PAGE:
The Department of Justice and Correctional Services says it is waiting for vital information from the United Arab Emirates on why a February extradition request for Atul and Rajesh Gupta was denied, before it submits a new request.
THE DEPARTMENT of Justice and Correctional Services says it is waiting for vital information from the United Arab Emirates (UAE) on why a February extradition request for Atul and Rajesh Gupta was denied, before it submits a new request.
The brothers were arrested in Dubai after the International Criminal Police Organisation (Interpol) last year issued a red notice alert for members of the family in connection with money laundering charges.
Atul and Rajesh are facing allegations of looting billions of rand through state capture. The brothers deny any wrongdoing and have fought the application of red notices issued by Interpol. They say they are victims of a political witch-hunt in South Africa.
In February, the UAE court turned down the extradition request as the court found that on the charge of money laundering, the crime in question, was alleged to have been committed in the UAE and in South Africa, and federal laws of the UAE state that an extradition can be denied because that country has the jurisdiction to prosecute the crime.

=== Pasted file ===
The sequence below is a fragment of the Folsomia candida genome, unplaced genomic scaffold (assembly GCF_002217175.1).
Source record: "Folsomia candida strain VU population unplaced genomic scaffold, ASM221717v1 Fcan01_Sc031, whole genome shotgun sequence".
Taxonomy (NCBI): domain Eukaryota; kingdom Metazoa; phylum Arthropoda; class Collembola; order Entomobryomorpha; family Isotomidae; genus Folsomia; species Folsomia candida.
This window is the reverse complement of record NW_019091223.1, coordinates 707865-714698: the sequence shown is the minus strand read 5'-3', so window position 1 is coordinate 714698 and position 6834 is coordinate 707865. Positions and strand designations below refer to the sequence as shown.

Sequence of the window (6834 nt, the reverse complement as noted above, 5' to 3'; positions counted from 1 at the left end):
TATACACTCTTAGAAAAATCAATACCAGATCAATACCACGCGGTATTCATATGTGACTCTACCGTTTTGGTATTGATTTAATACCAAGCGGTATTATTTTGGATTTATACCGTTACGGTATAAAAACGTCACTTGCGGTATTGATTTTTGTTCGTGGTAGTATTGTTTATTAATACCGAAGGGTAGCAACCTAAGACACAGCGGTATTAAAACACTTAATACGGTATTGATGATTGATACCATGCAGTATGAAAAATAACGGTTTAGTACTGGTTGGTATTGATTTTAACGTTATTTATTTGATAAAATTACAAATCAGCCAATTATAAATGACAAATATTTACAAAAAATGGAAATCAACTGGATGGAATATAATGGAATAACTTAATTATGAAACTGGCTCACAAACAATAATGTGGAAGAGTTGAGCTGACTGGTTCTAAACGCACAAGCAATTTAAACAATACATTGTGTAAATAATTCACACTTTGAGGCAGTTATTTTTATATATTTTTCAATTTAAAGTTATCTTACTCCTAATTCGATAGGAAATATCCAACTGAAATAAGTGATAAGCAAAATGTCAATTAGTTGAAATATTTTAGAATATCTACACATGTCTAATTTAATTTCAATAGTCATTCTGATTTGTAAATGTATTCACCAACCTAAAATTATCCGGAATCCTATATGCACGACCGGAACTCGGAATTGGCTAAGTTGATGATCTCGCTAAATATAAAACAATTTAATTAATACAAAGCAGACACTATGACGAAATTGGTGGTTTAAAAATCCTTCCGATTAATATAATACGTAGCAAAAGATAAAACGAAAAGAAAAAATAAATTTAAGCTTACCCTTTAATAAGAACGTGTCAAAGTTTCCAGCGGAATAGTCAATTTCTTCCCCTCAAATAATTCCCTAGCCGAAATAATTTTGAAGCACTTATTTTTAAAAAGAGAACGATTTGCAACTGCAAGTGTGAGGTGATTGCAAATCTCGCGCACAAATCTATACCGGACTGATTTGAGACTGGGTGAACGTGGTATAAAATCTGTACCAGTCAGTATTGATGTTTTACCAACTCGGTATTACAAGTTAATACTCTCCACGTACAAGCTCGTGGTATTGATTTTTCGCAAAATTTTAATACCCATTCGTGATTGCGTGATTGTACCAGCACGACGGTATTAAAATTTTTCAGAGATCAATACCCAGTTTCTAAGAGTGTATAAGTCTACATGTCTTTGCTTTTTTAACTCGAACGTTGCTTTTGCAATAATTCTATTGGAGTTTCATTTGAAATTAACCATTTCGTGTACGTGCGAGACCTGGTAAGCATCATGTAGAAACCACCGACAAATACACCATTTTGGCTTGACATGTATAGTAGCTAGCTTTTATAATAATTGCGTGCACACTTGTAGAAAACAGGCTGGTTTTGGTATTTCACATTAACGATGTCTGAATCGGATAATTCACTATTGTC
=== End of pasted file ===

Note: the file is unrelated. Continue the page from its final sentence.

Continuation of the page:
The court also found on the charge of fraud that the arrest warrant relating to this charge was cancelled.
The department’s spokesperson, Chrispin Phiri, said in August that Minister Ronald Lamola and director-general Doc Mashabane directed letters to their counterparts in the UAE.
These letters stated “South Africa’s position, that despite the UAE’s invitation to submit a new extradition request, it remains necessary to first obtain clarity on the questions asked previously by the Central Authority of South Africa in order to assess the matter before a decision can be taken to submit a new extradition request”.
“The department has not yet received a response to the correspondence and the South African Embassy in Abu Dhabi is following up in this regard,” Phiri said.
Wits Professor Emeritus of International Law, André Thomashausen, said despite claims against the Guptas, there was no direct evidence produced by prosecuting authorities against them.
“The NPA (National Prosecuting Authority) has not been able to make a case against them … the NPA’s case appears to be based on common purpose doctrine which says they are guilty by association, but this doctrine is not followed in other countries, including the UAE.”
International relations expert Dr Noluthando Phungula of the University of KwaZulu-Natal said one needed to consider whether South Africa actually intended to have the Guptas extradited.
“The reality is that their extradition has serious consequences for certain ANC members who may have been involved in their dealings. Such high-ranking members would not look forward to the brothers’ extradition and this is a reality.” Phungula said the UAE joining the BRICS grouping could also be a factor in the extradition process.
“This could provide leverage for a genuinely willing SA government to gain respect from the UAE as a partner.
“On the other hand, this development may also pressurise SA to tread carefully and not put unnecessary pressure on the formation’s latest member.”